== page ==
Tuesday, June 9, 2015

A CLOSER LOOK: Ed Brubaker’s Comic Book Series ‘Velvet’, Part II..Day 160 of Bond 365

Connery during his bodybuilding days
I don't have a Bond alum or event to report on today, so I will continue with Part II of my ongoing discussion about Ed Brubaker’s comic book spy story, Velvet that started last year and is its second story arc of the series. I gave a presentation at Wondercon last year on the series and am revisiting and updating my paper. You can find Part I post on Wednesday June 3, 2015.

Defining Male/Female Roles from the Eon Productions’ Bond films

In this section, I will briefly discuss the roles that men and women filled in the Eon Productions James Bond films. This is meant a quick, high-level refresher only since I’ll be teasing out the details of these definitions as I discuss Velvet Templeton.

Connery and Andress, on Dr. No set
October 5, 1962 at the London Pavilion, audiences witnessed the birth of “Bond. James Bond” in Dr. No, as uttered by relatively newcomer, Sean Connery: an enduring global spy phenomenon was born. Suave, intelligent and lethal in battle and in the bedroom, our filmic James Bond has been Caucasian male from the British Isles (in most cases). Their hair and eye color has varied from one actor to another and they have all been taller men. All of them have had moderately fine physiques and usually were in their 40s when they portrayed Bond (there have been outliers to that statement, but I’m relaying general terms). Dalton and Craig’s Bond have gone rogue from MI6, but usually all of the Bonds were devoted to their Queen and country and always loyal.

Goldfinger and his henchman, Oddjob
There was another defining moment in that first Bond film that was just as important. From the moment Ursula Andress’ Honey Ryder stepped out of the water in a snug white bikini, knife strapped on her hip and holding a couple of large conch shells, vibrant beautiful women became inexplicably tied to the secret agent’s image. All of the Bond Girls have been beautiful, intelligent and sensual; often they are victims, damsels in distress, or sometimes Bond’s sidekick or helper through the film. As to looks, well we have had all types of appearances – always slender and usually in their 20s or 30s. It should come as no surprise that alongside the debate about the best actor to portray Bond, so too does the conversation lead to discussions about who was the best Bond Girl: there cannot be Bond without his girl.

Lee as M
The other main character of the films is the arch-villain. This person, almost always has been portrayed by a man who is out for world domination. The method getting there has been paved with gold, genetics, lasers, water, oil, bombs and so much more. Generally, they are not attractive, unless a woman fills the role, and can be classified as, well, maniacal in their thought and deeds. And, the villain always has his or her henchmen or henchwomen. Henchmen are typically killed while henchwomen usually turn on their crazy boss after succumbing to the charms of Bond, only to die later for being a turncoat. These mini-bosses have come in all shapes and sizes as well. The most memorable: Oddjob, Jaws, Pussy Galore, etc.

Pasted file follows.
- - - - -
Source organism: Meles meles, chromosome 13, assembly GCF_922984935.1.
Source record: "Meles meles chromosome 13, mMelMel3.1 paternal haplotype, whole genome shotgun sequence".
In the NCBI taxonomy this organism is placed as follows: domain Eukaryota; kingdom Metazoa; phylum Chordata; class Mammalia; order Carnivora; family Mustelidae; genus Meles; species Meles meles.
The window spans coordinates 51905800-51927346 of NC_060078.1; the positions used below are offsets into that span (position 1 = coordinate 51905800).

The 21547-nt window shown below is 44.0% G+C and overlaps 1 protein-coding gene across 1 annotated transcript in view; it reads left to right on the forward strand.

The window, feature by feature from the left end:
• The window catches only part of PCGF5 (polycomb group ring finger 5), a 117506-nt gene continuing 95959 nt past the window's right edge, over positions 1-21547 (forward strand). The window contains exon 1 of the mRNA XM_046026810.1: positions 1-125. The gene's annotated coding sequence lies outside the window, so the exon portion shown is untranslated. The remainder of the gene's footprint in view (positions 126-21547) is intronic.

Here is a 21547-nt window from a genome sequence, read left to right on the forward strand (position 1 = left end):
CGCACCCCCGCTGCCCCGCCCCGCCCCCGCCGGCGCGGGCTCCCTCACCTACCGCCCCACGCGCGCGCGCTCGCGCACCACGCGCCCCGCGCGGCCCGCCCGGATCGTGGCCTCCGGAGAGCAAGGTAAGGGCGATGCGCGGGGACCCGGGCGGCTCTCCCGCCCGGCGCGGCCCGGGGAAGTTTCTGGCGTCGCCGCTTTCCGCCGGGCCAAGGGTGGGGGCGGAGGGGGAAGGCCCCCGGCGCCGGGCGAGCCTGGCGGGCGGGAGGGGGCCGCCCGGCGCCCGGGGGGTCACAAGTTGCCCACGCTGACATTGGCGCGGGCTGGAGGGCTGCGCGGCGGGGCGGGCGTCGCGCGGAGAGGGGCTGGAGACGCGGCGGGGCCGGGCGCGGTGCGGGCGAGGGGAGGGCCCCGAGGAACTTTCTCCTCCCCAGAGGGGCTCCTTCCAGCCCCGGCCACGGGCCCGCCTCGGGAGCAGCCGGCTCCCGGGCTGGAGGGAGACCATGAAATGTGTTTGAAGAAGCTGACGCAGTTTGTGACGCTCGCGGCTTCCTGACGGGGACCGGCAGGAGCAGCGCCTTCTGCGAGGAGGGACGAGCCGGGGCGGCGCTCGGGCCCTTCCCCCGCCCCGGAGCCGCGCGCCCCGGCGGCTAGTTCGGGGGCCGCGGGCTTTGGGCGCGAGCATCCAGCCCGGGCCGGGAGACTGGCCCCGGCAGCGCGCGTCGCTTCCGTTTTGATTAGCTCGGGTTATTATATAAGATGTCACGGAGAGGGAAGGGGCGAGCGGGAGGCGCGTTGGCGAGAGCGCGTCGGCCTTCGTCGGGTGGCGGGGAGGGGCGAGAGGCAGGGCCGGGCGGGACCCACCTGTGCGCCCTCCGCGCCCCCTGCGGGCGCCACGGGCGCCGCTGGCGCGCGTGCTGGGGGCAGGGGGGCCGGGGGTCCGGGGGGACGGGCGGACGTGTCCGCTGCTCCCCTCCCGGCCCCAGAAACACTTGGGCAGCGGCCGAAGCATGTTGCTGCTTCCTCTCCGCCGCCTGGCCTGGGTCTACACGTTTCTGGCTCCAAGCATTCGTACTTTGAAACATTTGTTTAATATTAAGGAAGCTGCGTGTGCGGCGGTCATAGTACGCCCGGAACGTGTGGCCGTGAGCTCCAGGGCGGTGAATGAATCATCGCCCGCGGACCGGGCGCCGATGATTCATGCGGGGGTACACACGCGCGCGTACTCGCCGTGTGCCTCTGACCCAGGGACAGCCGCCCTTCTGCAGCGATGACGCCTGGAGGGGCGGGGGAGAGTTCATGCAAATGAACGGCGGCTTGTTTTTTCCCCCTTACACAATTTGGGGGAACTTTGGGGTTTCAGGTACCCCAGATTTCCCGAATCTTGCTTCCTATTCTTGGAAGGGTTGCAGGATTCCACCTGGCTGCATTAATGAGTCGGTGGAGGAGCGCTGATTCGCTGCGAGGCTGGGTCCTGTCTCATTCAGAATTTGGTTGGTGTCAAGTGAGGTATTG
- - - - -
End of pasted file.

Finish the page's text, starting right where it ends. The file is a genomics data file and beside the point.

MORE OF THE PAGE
Llewelyn as Q
The last group of individuals that are staples to the Bond films are M, Q, and Miss Moneypenny. I’ll talk about Miss Moneypenny in a moment because she is important to Velvet’s story, which I’ll talk about in Part III. M is an interesting character because a man and a woman have portrayed M during the history of the films. For many of the films, we had Bernard Lee, who represented structure and gateskeeper of agency protocol, sometimes having to resort to the stern father figure for Bond when James has turned in a bad showing as an agent with a license to kill. But for a time, M was a woman, Dame Judi Dench. She represented the same as the man, but the dynamics of the relationship changed; she seemed to have doubts (within herself as a leader, perhaps) and struggled to control her firecracker of an agent.

Q, on the other hand, always admonishes Bond for being careless with the gadgets, but essentially, the Quartermaster filled the shoes of the older, wiser uncle. He, and he has always been portrayed by a male actor, is a bit of a mystery. Had he served in the military? Or was he always an innovator? In any case, Q and James are the old couple but deep down, they respect each other.

Connery and Maxwell
As a counterpoint to Q, Miss Moneypenny has always been a Miss and when Bond has to see M, he always lingers at the secretary’s desk. Their flirtation is fun and tantalizing. The romantic tension between them is playful, however the professional line is never crossed. Fleming never revealed a first name for the endearing secretary in his novels, and in The Moneypenny Diaries, a trilogy of novels penned by Samantha Weinberg under the pseudonym Kate Westbrook, Westbrook gave Moneypenny the first name of Jane. In You Only Live Twice, it is revealed that she was an officer with the Women’s Royal Naval Service. In subsequent films, Miss Moneypenny is shown participating alongside M in official meetings. While she could be considered the “Girl Friday” type, she was more than just an assistant. For her position, she would have had clearance to top-level reports and she was probably tasked with preparing intelligence reports. It wasn’t until Skyfall that the audience learned that Miss Moneypenny’s first name was Eve and the events that led her to hang up her gun and take a position as M’s secretary are revealed.

In Part III, I’ll discuss how Velvet came into existence and introduce her story. 

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